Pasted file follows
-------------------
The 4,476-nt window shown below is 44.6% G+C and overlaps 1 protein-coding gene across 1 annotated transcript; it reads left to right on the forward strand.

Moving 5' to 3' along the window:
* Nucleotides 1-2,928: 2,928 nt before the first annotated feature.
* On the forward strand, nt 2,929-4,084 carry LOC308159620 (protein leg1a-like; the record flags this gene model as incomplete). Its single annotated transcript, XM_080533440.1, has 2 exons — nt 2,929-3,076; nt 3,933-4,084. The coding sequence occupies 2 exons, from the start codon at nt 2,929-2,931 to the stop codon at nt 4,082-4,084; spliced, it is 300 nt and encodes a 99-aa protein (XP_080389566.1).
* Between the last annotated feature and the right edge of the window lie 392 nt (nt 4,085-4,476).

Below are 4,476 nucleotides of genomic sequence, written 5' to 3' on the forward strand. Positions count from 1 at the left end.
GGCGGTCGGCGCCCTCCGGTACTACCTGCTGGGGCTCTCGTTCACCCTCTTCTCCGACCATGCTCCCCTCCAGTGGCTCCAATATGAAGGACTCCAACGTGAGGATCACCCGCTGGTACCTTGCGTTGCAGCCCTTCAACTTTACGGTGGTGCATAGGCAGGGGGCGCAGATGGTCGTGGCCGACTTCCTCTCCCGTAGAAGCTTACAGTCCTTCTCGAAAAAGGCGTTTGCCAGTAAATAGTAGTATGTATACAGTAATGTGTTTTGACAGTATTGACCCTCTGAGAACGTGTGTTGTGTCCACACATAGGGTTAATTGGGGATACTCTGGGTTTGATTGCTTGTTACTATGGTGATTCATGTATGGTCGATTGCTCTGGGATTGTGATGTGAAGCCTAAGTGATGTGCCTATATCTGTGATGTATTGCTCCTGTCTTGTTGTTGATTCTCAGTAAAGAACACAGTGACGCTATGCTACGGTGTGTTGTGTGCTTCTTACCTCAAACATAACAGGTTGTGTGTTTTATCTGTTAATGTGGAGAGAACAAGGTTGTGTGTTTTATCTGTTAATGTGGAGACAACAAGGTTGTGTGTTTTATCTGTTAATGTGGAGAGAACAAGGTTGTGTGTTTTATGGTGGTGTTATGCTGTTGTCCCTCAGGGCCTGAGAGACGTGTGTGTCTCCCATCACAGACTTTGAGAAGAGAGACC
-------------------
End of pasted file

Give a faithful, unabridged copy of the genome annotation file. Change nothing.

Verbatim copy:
The 4,476-nt window shown below is 44.6% G+C and overlaps 1 protein-coding gene across 1 annotated transcript; it reads left to right on the forward strand.

Moving 5' to 3' along the window:
* Nucleotides 1-2,928: 2,928 nt before the first annotated feature.
* On the forward strand, nt 2,929-4,084 carry LOC308159620 (protein leg1a-like; the record flags this gene model as incomplete). Its single annotated transcript, XM_080533440.1, has 2 exons — nt 2,929-3,076; nt 3,933-4,084. The coding sequence occupies 2 exons, from the start codon at nt 2,929-2,931 to the stop codon at nt 4,082-4,084; spliced, it is 300 nt and encodes a 99-aa protein (XP_080389566.1).
* Between the last annotated feature and the right edge of the window lie 392 nt (nt 4,085-4,476).

Below are 4,476 nucleotides of genomic sequence, written 5' to 3' on the forward strand. Positions count from 1 at the left end.
GGCGGTCGGCGCCCTCCGGTACTACCTGCTGGGGCTCTCGTTCACCCTCTTCTCCGACCATGCTCCCCTCCAGTGGCTCCAATATGAAGGACTCCAACGTGAGGATCACCCGCTGGTACCTTGCGTTGCAGCCCTTCAACTTTACGGTGGTGCATAGGCAGGGGGCGCAGATGGTCGTGGCCGACTTCCTCTCCCGTAGAAGCTTACAGTCCTTCTCGAAAAAGGCGTTTGCCAGTAAATAGTAGTATGTATACAGTAATGTGTTTTGACAGTATTGACCCTCTGAGAACGTGTGTTGTGTCCACACATAGGGTTAATTGGGGATACTCTGGGTTTGATTGCTTGTTACTATGGTGATTCATGTATGGTCGATTGCTCTGGGATTGTGATGTGAAGCCTAAGTGATGTGCCTATATCTGTGATGTATTGCTCCTGTCTTGTTGTTGATTCTCAGTAAAGAACACAGTGACGCTATGCTACGGTGTGTTGTGTGCTTCTTACCTCAAACATAACAGGTTGTGTGTTTTATCTGTTAATGTGGAGAGAACAAGGTTGTGTGTTTTATCTGTTAATGTGGAGACAACAAGGTTGTGTGTTTTATCTGTTAATGTGGAGAGAACAAGGTTGTGTGTTTTATGGTGGTGTTATGCTGTTGTCCCTCAGGGCCTGAGAGACGTGTGTGTCTCCCATCACAGACTTTGAGAAGAGAGACC